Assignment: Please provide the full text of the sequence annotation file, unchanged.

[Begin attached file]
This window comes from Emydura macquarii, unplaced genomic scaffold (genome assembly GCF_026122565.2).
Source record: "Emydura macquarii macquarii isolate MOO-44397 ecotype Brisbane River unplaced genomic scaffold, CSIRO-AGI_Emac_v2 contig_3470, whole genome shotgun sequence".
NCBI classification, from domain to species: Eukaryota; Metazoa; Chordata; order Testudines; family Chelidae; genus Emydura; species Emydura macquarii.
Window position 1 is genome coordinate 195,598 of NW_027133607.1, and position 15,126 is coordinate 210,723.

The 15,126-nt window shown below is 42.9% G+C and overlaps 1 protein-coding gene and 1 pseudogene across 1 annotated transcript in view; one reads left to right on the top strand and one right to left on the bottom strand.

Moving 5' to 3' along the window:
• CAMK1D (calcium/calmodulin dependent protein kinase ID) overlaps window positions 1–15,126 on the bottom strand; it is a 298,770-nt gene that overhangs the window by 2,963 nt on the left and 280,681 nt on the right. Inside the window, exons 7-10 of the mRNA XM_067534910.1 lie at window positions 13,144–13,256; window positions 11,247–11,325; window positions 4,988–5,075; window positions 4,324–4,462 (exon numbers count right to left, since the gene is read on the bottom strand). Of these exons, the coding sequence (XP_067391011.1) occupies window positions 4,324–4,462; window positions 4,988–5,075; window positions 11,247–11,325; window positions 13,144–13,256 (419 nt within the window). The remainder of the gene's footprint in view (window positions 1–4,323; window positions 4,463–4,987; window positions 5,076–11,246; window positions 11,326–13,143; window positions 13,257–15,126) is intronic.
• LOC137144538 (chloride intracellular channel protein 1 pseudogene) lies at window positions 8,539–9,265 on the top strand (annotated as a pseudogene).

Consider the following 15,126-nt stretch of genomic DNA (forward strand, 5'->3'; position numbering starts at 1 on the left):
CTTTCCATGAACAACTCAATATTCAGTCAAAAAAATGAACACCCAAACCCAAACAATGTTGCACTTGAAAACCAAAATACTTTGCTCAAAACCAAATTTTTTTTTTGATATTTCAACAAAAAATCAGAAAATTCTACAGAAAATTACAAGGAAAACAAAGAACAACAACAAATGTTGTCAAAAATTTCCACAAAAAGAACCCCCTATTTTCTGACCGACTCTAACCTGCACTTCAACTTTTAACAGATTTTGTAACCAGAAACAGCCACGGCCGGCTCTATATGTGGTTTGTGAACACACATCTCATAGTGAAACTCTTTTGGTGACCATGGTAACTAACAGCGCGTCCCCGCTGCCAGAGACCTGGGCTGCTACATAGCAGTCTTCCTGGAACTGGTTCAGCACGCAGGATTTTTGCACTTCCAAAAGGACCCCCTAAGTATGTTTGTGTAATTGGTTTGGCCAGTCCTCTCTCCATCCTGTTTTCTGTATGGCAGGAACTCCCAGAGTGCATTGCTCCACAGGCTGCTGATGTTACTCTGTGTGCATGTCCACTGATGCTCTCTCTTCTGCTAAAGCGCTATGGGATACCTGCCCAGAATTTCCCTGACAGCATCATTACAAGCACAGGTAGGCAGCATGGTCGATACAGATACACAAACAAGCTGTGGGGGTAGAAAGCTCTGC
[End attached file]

This window comes from Emydura macquarii, unplaced genomic scaffold (genome assembly GCF_026122565.2).
Source record: "Emydura macquarii macquarii isolate MOO-44397 ecotype Brisbane River unplaced genomic scaffold, CSIRO-AGI_Emac_v2 contig_3470, whole genome shotgun sequence".
NCBI classification, from domain to species: Eukaryota; Metazoa; Chordata; order Testudines; family Chelidae; genus Emydura; species Emydura macquarii.
Window position 1 is genome coordinate 195,598 of NW_027133607.1, and position 15,126 is coordinate 210,723.

The 15,126-nt window shown below is 42.9% G+C and overlaps 1 protein-coding gene and 1 pseudogene across 1 annotated transcript in view; one reads left to right on the top strand and one right to left on the bottom strand.

Moving 5' to 3' along the window:
• CAMK1D (calcium/calmodulin dependent protein kinase ID) overlaps window positions 1–15,126 on the bottom strand; it is a 298,770-nt gene that overhangs the window by 2,963 nt on the left and 280,681 nt on the right. Inside the window, exons 7-10 of the mRNA XM_067534910.1 lie at window positions 13,144–13,256; window positions 11,247–11,325; window positions 4,988–5,075; window positions 4,324–4,462 (exon numbers count right to left, since the gene is read on the bottom strand). Of these exons, the coding sequence (XP_067391011.1) occupies window positions 4,324–4,462; window positions 4,988–5,075; window positions 11,247–11,325; window positions 13,144–13,256 (419 nt within the window). The remainder of the gene's footprint in view (window positions 1–4,323; window positions 4,463–4,987; window positions 5,076–11,246; window positions 11,326–13,143; window positions 13,257–15,126) is intronic.
• LOC137144538 (chloride intracellular channel protein 1 pseudogene) lies at window positions 8,539–9,265 on the top strand (annotated as a pseudogene).

Consider the following 15,126-nt stretch of genomic DNA (forward strand, 5'->3'; position numbering starts at 1 on the left):
CTTTCCATGAACAACTCAATATTCAGTCAAAAAAATGAACACCCAAACCCAAACAATGTTGCACTTGAAAACCAAAATACTTTGCTCAAAACCAAATTTTTTTTTTGATATTTCAACAAAAAATCAGAAAATTCTACAGAAAATTACAAGGAAAACAAAGAACAACAACAAATGTTGTCAAAAATTTCCACAAAAAGAACCCCCTATTTTCTGACCGACTCTAACCTGCACTTCAACTTTTAACAGATTTTGTAACCAGAAACAGCCACGGCCGGCTCTATATGTGGTTTGTGAACACACATCTCATAGTGAAACTCTTTTGGTGACCATGGTAACTAACAGCGCGTCCCCGCTGCCAGAGACCTGGGCTGCTACATAGCAGTCTTCCTGGAACTGGTTCAGCACGCAGGATTTTTGCACTTCCAAAAGGACCCCCTAAGTATGTTTGTGTAATTGGTTTGGCCAGTCCTCTCTCCATCCTGTTTTCTGTATGGCAGGAACTCCCAGAGTGCATTGCTCCACAGGCTGCTGATGTTACTCTGTGTGCATGTCCACTGATGCTCTCTCTTCTGCTAAAGCGCTATGGGATACCTGCCCAGAATTTCCCTGACAGCATCATTACAAGCACAGGTAGGCAGCATGGTCGATACAGATACACAAACAAGCTGTGGGGGTAGAAAGCTCTGC